Archive for the ‘cemetery knockers’ Category

Knocker 10

11 July 2012

Mountain View Cemetery has been clearing its upper reaches aggressively this year—so much so that a new knocker came into my ken the other week. This view is looking down at it from the brow of the maintenance area, sheltered by a clump of trees.

knocker 10

It appears to be the usual sandstone, although I didn’t inspect it closely. There is a good deal of poison oak around it, as there is near its neighbor, the “high knocker“:

knocker

Knocker 10 overlooks the new Golden Lotus Mountain section.

If you haven’t been up to the top of the cemetery lately, the view east is phenomenal with the eucalyptus trees gone.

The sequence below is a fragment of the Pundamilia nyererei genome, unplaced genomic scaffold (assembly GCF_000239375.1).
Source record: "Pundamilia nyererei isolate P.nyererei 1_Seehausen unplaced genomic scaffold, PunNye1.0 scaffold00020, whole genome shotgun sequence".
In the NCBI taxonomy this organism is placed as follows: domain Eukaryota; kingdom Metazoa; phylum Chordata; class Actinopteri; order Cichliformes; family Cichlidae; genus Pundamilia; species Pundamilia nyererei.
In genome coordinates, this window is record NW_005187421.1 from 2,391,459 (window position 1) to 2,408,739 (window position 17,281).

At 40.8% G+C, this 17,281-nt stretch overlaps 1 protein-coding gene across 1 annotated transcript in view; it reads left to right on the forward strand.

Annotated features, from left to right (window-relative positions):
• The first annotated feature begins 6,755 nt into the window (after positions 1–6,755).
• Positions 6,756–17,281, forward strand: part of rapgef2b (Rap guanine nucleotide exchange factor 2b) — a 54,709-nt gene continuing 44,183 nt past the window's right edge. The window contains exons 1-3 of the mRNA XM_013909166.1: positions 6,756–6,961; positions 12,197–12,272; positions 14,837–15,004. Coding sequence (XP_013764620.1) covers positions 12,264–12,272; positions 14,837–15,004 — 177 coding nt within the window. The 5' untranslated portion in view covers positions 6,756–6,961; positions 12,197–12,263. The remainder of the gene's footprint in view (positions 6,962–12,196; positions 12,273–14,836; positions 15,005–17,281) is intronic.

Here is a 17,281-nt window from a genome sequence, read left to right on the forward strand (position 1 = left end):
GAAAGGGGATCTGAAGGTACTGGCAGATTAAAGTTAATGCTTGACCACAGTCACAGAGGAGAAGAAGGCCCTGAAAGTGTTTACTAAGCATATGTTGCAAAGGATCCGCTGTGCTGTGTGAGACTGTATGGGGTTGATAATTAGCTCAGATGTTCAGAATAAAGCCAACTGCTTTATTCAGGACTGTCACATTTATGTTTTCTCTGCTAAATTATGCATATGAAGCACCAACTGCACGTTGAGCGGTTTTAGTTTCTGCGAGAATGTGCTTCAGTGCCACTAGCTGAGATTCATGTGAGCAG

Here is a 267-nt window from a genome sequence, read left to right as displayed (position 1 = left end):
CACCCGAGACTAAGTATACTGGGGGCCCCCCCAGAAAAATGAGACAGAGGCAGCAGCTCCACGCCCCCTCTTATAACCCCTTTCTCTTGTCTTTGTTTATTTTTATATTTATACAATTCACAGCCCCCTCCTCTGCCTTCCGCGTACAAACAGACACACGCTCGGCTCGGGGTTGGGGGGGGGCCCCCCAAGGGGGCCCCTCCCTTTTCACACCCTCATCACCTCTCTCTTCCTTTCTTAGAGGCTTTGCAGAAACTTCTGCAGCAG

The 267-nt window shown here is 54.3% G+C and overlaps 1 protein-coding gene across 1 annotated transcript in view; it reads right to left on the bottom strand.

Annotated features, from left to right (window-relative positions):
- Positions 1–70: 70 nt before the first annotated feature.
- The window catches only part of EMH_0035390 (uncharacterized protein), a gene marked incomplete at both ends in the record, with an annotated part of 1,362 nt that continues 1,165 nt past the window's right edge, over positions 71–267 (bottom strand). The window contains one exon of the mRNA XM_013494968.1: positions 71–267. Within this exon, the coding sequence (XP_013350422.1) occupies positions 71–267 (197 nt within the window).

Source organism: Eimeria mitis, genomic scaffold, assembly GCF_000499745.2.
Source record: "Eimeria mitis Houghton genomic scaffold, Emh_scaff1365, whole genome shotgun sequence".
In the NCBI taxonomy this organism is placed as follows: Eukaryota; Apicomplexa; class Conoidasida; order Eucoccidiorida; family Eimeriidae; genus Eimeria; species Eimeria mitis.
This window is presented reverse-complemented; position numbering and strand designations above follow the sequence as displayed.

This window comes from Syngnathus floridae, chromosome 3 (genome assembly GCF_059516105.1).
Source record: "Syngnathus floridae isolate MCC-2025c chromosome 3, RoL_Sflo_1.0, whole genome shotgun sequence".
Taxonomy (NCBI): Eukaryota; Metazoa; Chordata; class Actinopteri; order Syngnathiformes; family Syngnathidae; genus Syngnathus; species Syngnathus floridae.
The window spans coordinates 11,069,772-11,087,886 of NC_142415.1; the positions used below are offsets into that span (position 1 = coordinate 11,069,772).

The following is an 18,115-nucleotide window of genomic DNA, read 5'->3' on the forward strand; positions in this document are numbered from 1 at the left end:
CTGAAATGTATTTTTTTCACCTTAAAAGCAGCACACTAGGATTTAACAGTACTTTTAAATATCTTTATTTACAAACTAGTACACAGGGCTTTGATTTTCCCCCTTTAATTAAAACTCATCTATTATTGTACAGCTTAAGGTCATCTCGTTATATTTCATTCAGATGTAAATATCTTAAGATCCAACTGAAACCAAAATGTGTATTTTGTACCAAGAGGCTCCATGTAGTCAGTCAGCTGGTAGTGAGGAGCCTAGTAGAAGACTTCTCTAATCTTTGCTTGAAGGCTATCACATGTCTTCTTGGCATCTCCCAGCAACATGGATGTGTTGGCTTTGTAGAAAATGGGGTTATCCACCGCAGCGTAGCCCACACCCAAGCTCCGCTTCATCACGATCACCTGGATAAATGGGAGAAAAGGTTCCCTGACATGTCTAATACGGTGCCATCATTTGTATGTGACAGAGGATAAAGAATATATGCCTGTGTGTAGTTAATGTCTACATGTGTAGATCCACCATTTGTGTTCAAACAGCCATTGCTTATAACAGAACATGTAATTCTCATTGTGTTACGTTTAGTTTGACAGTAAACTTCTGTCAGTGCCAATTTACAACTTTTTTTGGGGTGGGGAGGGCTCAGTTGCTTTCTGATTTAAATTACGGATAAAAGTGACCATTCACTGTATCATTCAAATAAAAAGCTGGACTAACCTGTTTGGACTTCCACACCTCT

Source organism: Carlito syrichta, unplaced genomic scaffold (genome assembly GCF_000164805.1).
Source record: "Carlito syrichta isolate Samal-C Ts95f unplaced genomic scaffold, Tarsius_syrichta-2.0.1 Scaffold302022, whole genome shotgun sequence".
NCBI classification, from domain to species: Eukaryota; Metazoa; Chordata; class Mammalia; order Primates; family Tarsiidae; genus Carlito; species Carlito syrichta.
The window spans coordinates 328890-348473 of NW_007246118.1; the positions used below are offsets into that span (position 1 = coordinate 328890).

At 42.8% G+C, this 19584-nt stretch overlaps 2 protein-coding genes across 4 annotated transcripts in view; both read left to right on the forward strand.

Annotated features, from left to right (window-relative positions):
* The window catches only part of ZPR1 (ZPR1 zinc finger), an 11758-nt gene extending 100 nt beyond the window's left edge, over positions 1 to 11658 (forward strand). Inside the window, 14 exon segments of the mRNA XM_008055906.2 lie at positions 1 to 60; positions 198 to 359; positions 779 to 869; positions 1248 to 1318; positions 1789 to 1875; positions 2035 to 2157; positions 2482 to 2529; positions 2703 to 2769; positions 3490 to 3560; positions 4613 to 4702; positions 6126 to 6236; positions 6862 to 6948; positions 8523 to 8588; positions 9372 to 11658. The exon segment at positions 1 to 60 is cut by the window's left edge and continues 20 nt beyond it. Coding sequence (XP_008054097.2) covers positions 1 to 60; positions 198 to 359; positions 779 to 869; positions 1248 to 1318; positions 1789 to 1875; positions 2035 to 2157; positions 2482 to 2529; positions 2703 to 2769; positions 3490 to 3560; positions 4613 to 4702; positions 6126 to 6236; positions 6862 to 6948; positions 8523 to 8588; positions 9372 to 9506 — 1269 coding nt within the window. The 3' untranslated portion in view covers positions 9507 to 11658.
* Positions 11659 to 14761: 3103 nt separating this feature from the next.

A real old-timer

15 April 2012

Mountain View Cemetery is a fun place for geology. Not only are there the untouched hillsides and the knockers of local bedrock, but the monuments themselves are displays of fine stone from around the world. On my last visit, though, this one caught my eye.

morton gneiss

It’s an example of the oldest stone in the United States, the Morton Gneiss from southwestern Minnesota. I mentioned it a few weeks ago in a KQED Quest Science Blogs post before finding this specimen. Touching it will put you in contact with something 3,524 million years old, more than three-fourths of the planet’s age.

Let me take this opportunity to plug Michael Colbruno’s blog about the people in the cemetery. He calls it “Lives of the Dead: Mountain View Cemetery in Oakland,” but I still think of it by its original (non-SEO-friendly) name “Mountain View People.”


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